Early adoption of a memory assist technologies can help individuals stay in control of their lives longer. How many times have we said to ourselves or others “I can’t seem to remember things like I used to” or “I can’t believe I missed that appointment or forgot to send that birthday card” etc.?  There are plenty of technologies that can help us with various aspects of our lives but pulling them all together can be a nightmare.

I am 71 years old and I have an extremely busy life that includes participation in 5 businesses, watching over the care of a developmentally disabled brother, finishing my book The Happiness Curve and being a caring, contributing person to family, friends and community. Two weeks ago, I decided to see if RememberStuff (RS) could help me have a better handle on setting priorities, meeting deadlines and having pertinent information at my finger tips. I have tried various technologies to manage my calendar, manage documents and keep track of the status of things ….. but they are a hassle to coordinate or easily configure for my personal situation.

Over the next few weeks I will share my experiences of using an RS unit on this RememberStuff.com blog.  I will compare it to how I used other technologies and what I have given up and what I have gained.  Both my mother and her mother died of Alzheimer’s disease.  My husband’s mother died of this disease as well.  Many families have experienced the painful path this disease takes and I keep thinking I am next.  I want to do everything that I can now, while I am still functioning well, to stay healthy and have tools to help me stay organized and not become overwhelmed by my daily activities.

—– 1/17/2019  My mom was the first user of our prototype unit.  She lived in Key Largo, Florida and I lived in Columbus, Indiana.

—— 1/20/2019  I purchased an RS Unit for my youngest grandchildren.  I find that I enjoy creating quizzes for them.  I can create quizzes to help them count or do simple math or for them get to know distant relatives and pets through pictures, videos, messages and quizzes.

This picture shows a quiz I created to name the pets in the pictures I present.

My great grandchildren received a RememberStuff unit last night.   Their reactions were adorable.  We look forward to enjoying video clips and creating education quizzes that they will enjoy for many years.  After that, their parents probably will continue with the system in order to keep track of crazy schedules and capturing memories.

 

 

Dementia is heart-breaking and scary and volatile. My sweet, little mom just passed November 30, 2018. She had dementia for 10 years. During her battle with the disease, my heart went out to her as she tried so hard to do things on her own. Sometimes, especially toward the end, she would look into my eyes with her innocent blue eyes and ask “Where’s my mind? I just can’t think.” I look back now at our journey together and my personal determination to apply my skills and resources to help the individuals with the disease and their family members.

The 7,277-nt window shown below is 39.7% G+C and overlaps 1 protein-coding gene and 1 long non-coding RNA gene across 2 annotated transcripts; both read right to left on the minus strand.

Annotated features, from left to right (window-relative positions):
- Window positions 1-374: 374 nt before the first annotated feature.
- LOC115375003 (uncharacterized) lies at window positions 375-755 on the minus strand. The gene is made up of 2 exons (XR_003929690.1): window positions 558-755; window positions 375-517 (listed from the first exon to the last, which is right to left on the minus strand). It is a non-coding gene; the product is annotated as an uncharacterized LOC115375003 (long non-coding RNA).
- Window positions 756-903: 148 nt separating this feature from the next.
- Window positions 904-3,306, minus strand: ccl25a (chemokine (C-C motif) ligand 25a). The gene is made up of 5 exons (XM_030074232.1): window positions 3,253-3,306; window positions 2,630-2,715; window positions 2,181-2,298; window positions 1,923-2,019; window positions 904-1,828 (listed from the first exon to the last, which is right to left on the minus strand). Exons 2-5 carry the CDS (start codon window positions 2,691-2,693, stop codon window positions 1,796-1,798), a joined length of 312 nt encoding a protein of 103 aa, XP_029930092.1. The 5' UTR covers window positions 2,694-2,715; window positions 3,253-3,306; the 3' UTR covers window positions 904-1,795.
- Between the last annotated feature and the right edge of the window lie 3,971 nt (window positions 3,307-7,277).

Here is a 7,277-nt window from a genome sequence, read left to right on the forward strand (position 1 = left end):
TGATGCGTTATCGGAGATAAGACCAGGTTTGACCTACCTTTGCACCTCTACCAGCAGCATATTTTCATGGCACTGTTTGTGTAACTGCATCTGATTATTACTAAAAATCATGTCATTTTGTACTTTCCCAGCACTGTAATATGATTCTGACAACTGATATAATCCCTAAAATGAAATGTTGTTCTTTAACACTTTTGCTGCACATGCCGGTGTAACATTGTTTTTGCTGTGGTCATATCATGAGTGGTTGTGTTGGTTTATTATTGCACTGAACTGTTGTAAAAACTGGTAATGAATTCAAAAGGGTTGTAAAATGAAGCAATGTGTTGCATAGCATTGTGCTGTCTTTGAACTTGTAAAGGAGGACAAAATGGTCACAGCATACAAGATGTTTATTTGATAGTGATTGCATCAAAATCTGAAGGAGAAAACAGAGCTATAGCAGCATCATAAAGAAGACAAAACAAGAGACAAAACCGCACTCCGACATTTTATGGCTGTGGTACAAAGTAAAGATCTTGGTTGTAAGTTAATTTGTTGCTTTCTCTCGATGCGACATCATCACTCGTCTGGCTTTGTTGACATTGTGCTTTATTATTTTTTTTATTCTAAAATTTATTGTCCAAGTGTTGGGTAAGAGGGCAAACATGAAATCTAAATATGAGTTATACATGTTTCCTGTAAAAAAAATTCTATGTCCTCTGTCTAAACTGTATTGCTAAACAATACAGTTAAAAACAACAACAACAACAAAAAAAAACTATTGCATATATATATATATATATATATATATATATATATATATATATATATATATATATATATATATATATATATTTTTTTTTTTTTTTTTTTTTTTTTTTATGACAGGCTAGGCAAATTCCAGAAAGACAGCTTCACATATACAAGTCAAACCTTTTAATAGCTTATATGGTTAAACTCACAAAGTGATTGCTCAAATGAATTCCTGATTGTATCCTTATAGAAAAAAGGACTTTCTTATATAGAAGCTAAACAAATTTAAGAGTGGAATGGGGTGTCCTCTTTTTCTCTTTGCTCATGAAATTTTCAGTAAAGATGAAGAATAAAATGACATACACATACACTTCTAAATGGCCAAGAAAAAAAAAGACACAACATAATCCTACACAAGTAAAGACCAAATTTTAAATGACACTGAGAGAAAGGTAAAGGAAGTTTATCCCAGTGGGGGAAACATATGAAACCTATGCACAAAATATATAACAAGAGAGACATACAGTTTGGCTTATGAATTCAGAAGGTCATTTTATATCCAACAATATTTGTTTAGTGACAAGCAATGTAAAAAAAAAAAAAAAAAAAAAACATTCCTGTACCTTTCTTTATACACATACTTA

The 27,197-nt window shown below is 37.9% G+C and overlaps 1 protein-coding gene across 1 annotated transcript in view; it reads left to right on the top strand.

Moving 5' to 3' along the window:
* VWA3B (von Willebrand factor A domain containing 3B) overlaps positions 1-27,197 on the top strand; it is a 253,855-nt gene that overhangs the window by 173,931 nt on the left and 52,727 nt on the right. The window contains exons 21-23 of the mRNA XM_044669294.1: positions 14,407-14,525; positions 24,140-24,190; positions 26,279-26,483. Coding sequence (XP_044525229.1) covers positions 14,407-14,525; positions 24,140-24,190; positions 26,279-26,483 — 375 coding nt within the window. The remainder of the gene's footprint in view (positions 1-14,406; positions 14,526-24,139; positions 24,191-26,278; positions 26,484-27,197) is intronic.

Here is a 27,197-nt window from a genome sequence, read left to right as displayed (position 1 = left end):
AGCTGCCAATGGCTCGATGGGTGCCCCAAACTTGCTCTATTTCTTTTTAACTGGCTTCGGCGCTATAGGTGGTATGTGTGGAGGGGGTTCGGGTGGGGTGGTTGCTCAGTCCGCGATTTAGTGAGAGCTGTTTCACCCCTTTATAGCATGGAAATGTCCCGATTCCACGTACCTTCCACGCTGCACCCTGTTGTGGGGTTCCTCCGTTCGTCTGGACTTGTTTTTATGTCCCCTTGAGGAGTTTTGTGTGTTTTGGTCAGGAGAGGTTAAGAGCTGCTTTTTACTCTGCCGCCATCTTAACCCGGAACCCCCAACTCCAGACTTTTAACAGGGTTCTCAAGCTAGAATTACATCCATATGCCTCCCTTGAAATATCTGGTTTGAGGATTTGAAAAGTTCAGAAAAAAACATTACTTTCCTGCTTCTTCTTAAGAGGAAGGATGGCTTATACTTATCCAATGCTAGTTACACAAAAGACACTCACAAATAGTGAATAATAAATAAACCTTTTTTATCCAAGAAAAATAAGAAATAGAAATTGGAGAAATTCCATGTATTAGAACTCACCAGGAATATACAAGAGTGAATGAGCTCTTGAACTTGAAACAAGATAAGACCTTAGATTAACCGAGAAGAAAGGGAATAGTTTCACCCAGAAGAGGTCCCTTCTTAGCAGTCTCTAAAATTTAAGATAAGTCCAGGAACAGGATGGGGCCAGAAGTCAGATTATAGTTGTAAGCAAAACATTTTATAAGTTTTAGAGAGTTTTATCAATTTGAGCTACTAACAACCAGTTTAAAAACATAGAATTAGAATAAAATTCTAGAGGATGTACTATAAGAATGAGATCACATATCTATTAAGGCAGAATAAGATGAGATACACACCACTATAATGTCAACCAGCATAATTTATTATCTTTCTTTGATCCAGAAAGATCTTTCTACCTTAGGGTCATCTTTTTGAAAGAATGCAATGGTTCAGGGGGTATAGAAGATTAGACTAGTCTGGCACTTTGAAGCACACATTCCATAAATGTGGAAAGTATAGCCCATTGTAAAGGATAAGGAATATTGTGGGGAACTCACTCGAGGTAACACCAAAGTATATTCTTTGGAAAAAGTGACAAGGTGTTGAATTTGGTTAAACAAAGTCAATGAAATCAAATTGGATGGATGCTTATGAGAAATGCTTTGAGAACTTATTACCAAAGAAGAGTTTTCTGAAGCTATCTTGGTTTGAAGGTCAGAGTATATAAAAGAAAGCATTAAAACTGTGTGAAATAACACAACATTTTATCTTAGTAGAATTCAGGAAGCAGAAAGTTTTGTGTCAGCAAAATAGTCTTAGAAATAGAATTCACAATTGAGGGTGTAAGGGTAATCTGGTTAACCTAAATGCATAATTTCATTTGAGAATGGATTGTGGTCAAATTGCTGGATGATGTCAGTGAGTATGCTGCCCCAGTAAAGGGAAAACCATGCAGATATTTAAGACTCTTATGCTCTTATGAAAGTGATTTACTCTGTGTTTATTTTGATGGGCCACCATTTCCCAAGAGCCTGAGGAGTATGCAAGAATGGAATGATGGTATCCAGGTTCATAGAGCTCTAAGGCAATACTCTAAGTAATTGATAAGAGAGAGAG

What my colleagues and I created was a super secure, dedicated system to help my mom, and individuals in her situation, do things on their own—we wanted to support their dignity and their drive to stay autonomous. We also wanted to help the entire family support my mom and handle the many challenges facing all of us on this journey. The first prototype was a large touchscreen computer that my mom “could help us test.”  She absolutely rose to the occasion. Our goal was to have the system function more as a kiosk than a computer and have it be so simple to use that it required no training. We originally named the product “The Daily Do” because it had a highly informative calendar that would have pop-up reminders and helpful information such as how to find the doctor’s office with pictures of the office and any helpful landmarks. But it was more than a calendar – it captured memories through easy-to-create video clips that we would send back and forth to each. My mom loved the system, and it probably allowed her to stay in her house several years longer than she would have without it.

The disease finally took over not only her mind but her body as well. She is now a little angel. Our time together was special. She was part of the evolution of our product, and she sits on my shoulder as we work to add features and get the word out to others. We ended up calling the product simply “RememberStuff.”